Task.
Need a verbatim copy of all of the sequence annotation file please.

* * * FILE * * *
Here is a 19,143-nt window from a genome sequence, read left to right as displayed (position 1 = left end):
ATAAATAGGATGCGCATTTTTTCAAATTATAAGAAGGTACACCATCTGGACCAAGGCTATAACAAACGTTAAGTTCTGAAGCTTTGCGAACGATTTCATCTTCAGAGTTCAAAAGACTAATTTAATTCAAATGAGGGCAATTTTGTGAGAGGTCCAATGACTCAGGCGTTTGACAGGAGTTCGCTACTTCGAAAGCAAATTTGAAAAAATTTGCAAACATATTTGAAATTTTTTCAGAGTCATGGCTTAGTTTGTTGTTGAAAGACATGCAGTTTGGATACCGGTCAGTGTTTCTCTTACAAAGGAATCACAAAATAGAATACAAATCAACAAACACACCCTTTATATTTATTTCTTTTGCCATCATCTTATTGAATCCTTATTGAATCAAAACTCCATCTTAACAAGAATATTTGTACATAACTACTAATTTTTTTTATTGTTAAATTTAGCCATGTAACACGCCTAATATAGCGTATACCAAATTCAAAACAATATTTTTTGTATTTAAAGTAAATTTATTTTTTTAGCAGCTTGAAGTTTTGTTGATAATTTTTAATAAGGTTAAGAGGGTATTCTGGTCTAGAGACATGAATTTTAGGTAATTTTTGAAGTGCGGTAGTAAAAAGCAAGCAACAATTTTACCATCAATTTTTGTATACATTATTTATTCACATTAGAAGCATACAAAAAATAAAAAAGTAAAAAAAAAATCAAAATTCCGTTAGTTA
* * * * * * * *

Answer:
Here is a 19,143-nt window from a genome sequence, read left to right as displayed (position 1 = left end):
ATAAATAGGATGCGCATTTTTTCAAATTATAAGAAGGTACACCATCTGGACCAAGGCTATAACAAACGTTAAGTTCTGAAGCTTTGCGAACGATTTCATCTTCAGAGTTCAAAAGACTAATTTAATTCAAATGAGGGCAATTTTGTGAGAGGTCCAATGACTCAGGCGTTTGACAGGAGTTCGCTACTTCGAAAGCAAATTTGAAAAAATTTGCAAACATATTTGAAATTTTTTCAGAGTCATGGCTTAGTTTGTTGTTGAAAGACATGCAGTTTGGATACCGGTCAGTGTTTCTCTTACAAAGGAATCACAAAATAGAATACAAATCAACAAACACACCCTTTATATTTATTTCTTTTGCCATCATCTTATTGAATCCTTATTGAATCAAAACTCCATCTTAACAAGAATATTTGTACATAACTACTAATTTTTTTTATTGTTAAATTTAGCCATGTAACACGCCTAATATAGCGTATACCAAATTCAAAACAATATTTTTTGTATTTAAAGTAAATTTATTTTTTTAGCAGCTTGAAGTTTTGTTGATAATTTTTAATAAGGTTAAGAGGGTATTCTGGTCTAGAGACATGAATTTTAGGTAATTTTTGAAGTGCGGTAGTAAAAAGCAAGCAACAATTTTACCATCAATTTTTGTATACATTATTTATTCACATTAGAAGCATACAAAAAATAAAAAAGTAAAAAAAAAATCAAAATTCCGTTAGTTA